Fed Keeps US Interest Rates At 0.5%

Wall Street has slipped back again as the US Federal Reserve pegged official interest rates at 0.5%.

The rate was raised for the first time in a decade in December – from 0.25% to 0.5%.

Since then, the Bank of England has opted to keep rates at a record low of 0.5%, while the People’s Bank of China has slashed rates.

The Fed did not indicate whether another rate rise is on the cards at the next meeting in March.

Rate setters at the Fed remarked that economic growth both in the US and globally had fallen since the rate rise was announced.

Strong consumer confidence

Other factors affecting the decision include further falls in the price of oil, low inflation and stock market volatility worldwide.

The Fed has seen 7% wiped off the value of the Dow Jones index so far this year.

Despite disappointing financial market performance, the US has an unemployment rate of just 5% and saw 280,000 new jobs created last month.

Consumer confidence appears strong with house prices rising, dealers selling new cars and wages going up.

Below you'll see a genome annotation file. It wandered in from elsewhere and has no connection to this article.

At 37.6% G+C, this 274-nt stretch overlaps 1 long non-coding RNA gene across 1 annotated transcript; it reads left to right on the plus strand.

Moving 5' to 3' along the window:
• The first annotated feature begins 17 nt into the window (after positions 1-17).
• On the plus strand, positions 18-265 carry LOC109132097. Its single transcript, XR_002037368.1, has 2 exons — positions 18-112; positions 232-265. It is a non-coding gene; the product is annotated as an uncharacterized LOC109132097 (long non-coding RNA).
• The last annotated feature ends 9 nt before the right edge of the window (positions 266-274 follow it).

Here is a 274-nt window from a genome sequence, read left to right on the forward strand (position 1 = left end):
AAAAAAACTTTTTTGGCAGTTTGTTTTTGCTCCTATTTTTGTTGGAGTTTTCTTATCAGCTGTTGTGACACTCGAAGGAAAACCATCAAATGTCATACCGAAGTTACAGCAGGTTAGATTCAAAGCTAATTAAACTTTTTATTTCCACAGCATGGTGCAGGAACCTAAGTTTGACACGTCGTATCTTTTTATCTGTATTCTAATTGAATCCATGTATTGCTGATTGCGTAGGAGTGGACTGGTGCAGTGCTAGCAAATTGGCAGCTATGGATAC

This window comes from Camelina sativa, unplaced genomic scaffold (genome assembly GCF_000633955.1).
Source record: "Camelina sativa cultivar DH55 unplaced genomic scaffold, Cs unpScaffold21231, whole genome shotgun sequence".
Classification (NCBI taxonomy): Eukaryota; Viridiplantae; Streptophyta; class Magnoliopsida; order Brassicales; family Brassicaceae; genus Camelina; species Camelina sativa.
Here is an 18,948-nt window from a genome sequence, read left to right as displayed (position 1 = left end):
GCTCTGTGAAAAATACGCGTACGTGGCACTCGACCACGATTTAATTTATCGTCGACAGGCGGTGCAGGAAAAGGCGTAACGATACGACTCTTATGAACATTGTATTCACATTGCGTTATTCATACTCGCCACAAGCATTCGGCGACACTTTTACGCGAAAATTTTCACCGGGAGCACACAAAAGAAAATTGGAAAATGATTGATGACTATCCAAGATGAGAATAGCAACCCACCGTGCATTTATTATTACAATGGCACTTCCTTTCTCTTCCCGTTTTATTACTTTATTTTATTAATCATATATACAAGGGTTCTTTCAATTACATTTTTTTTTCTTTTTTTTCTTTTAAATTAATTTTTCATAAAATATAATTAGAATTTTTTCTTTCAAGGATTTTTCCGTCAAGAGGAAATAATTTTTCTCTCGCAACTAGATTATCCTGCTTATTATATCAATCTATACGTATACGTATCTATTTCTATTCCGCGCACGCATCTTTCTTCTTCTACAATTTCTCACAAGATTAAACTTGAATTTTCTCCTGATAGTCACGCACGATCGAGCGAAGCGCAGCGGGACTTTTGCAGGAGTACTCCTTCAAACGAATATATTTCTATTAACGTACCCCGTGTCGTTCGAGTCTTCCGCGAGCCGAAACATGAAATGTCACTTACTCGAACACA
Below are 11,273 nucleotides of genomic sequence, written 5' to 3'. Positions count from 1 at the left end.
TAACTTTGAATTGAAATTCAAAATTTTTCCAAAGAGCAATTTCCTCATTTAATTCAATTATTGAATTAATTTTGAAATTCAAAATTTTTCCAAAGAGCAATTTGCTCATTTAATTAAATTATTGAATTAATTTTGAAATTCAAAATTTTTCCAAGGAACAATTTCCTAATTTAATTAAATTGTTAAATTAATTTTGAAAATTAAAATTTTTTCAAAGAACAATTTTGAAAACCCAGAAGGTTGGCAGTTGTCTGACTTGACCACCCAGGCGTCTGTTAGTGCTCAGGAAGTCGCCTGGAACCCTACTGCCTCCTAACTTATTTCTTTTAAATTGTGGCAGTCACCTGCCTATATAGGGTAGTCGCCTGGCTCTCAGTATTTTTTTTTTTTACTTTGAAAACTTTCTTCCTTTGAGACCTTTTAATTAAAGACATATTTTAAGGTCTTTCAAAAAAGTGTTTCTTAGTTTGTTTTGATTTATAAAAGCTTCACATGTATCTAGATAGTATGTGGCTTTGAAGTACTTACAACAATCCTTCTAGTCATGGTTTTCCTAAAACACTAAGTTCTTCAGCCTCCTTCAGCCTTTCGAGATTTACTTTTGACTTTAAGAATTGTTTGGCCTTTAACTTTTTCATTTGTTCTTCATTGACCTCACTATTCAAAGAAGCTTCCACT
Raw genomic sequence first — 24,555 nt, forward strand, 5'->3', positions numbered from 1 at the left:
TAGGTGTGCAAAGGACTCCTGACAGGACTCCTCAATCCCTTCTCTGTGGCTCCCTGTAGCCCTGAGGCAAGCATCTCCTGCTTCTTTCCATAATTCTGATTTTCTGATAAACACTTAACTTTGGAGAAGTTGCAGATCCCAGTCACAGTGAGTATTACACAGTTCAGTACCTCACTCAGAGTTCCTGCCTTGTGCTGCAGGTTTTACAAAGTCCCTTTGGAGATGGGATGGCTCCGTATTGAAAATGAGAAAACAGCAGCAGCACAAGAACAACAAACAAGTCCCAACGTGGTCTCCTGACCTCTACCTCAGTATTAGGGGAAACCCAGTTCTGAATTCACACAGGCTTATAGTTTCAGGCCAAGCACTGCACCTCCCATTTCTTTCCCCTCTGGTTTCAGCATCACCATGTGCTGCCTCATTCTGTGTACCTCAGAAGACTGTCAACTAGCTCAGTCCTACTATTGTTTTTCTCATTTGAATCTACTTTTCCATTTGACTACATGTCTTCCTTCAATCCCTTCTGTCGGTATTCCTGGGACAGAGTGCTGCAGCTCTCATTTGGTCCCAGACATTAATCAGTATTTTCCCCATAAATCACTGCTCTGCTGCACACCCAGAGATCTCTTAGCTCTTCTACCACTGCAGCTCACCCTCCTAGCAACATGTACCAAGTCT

However, the US dollar is performing strongly against other leading currencies, which is pushing up the cost of exports and reducing manufacturing demand from overseas.

The problem in the US and Chinese financial markets appears to be uncertainty.

Did Yellen make a mistake?

In the US, investors are unsure of when and by how much interest rates will rise and whether the economy can cope. For many investors, zero or low rates have been a fact of their entire working life and they have not had to deal with rising rates before.

In China, the markets fear regulators and the government are too worried about speculators moving in to make money from shares and foreign exchange trades and lack experience in a free moving market.

The point is whether the global economy is performing as badly as investors believe or is their fear of change creating doom and gloom pulling the markets down?

Many are suggesting that if Fed Reserve chief Janet Yellen might not have increased interest rates if she had realised how her action has affected financial markets around the world.

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